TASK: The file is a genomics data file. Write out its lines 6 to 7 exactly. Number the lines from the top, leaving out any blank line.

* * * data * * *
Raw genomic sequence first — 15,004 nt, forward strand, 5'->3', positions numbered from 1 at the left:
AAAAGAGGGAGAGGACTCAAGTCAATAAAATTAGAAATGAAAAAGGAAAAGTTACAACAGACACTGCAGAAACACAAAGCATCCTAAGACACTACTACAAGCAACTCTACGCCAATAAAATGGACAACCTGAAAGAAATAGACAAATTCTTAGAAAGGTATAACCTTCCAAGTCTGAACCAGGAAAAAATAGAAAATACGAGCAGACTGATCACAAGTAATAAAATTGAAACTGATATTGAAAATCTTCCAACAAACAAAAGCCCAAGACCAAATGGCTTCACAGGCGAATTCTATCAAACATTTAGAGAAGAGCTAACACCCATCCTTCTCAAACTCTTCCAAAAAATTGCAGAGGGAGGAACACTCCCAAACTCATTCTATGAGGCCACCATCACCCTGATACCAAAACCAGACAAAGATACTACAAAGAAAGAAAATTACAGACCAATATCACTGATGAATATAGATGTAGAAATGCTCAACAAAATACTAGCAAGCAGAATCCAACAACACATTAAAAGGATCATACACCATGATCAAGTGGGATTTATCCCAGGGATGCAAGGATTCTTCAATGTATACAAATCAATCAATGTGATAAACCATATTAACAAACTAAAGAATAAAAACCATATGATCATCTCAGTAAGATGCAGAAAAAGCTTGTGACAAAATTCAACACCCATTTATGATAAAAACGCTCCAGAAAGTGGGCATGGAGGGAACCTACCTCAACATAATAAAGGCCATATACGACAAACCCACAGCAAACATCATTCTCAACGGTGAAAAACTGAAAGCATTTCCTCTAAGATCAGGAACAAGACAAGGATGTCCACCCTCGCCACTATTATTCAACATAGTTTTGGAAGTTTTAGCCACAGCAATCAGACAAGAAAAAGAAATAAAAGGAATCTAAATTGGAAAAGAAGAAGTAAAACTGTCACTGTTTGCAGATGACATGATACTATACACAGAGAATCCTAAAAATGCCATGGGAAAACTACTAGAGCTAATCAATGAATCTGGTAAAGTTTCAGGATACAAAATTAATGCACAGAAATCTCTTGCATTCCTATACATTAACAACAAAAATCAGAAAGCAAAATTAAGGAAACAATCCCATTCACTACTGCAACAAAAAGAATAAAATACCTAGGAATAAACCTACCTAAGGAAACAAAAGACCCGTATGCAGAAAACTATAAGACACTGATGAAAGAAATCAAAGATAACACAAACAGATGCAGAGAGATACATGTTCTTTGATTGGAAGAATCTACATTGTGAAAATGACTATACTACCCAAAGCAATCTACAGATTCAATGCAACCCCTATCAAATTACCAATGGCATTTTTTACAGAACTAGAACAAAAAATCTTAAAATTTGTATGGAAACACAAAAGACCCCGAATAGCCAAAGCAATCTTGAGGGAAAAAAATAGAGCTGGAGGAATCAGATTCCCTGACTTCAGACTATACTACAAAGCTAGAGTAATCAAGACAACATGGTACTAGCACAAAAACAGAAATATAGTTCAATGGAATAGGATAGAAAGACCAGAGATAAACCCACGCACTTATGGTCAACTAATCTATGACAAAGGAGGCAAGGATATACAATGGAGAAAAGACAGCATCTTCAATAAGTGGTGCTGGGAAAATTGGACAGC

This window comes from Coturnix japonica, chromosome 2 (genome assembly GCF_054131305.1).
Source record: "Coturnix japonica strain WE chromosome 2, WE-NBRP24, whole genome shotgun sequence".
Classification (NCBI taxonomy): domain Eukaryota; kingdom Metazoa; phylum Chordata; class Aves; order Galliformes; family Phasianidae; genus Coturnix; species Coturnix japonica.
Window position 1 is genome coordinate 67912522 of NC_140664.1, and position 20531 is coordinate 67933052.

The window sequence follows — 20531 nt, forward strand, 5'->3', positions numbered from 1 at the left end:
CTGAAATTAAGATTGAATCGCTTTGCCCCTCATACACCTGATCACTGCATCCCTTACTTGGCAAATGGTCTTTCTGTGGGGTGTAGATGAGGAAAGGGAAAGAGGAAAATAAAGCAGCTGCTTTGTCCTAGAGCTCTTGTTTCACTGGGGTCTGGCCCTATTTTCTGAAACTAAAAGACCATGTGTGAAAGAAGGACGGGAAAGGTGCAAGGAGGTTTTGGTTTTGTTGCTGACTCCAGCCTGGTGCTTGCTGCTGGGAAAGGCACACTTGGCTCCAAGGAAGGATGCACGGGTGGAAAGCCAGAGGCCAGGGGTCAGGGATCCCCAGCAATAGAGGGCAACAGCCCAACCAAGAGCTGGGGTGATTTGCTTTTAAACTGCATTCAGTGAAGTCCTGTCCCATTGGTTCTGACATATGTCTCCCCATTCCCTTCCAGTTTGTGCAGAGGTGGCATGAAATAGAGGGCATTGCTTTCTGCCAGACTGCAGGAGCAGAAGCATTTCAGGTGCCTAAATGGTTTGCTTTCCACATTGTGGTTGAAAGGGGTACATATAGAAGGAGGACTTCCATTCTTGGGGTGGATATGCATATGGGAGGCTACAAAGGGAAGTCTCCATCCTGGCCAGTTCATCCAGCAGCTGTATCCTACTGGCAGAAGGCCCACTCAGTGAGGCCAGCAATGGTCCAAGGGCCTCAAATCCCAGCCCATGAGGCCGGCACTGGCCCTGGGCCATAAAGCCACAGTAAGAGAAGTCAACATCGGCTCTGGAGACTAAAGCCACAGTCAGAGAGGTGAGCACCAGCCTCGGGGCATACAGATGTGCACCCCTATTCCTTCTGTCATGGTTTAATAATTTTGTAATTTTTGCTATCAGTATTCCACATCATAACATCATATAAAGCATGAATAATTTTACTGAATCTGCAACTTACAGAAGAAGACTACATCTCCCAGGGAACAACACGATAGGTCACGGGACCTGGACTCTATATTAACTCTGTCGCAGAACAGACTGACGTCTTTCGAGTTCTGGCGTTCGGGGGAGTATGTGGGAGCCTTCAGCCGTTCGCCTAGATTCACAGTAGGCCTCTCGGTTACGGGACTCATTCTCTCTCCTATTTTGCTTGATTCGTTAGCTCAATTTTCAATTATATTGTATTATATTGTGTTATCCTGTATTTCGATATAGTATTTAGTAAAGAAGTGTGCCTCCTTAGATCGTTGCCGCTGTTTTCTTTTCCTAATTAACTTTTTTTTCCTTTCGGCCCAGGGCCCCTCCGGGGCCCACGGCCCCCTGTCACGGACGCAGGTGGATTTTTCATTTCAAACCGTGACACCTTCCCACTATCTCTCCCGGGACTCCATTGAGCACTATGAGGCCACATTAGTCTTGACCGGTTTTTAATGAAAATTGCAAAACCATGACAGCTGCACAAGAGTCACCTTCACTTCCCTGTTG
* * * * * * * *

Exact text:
Window position 1 is genome coordinate 67912522 of NC_140664.1, and position 20531 is coordinate 67933052.

The window sequence follows — 20531 nt, forward strand, 5'->3', positions numbered from 1 at the left end: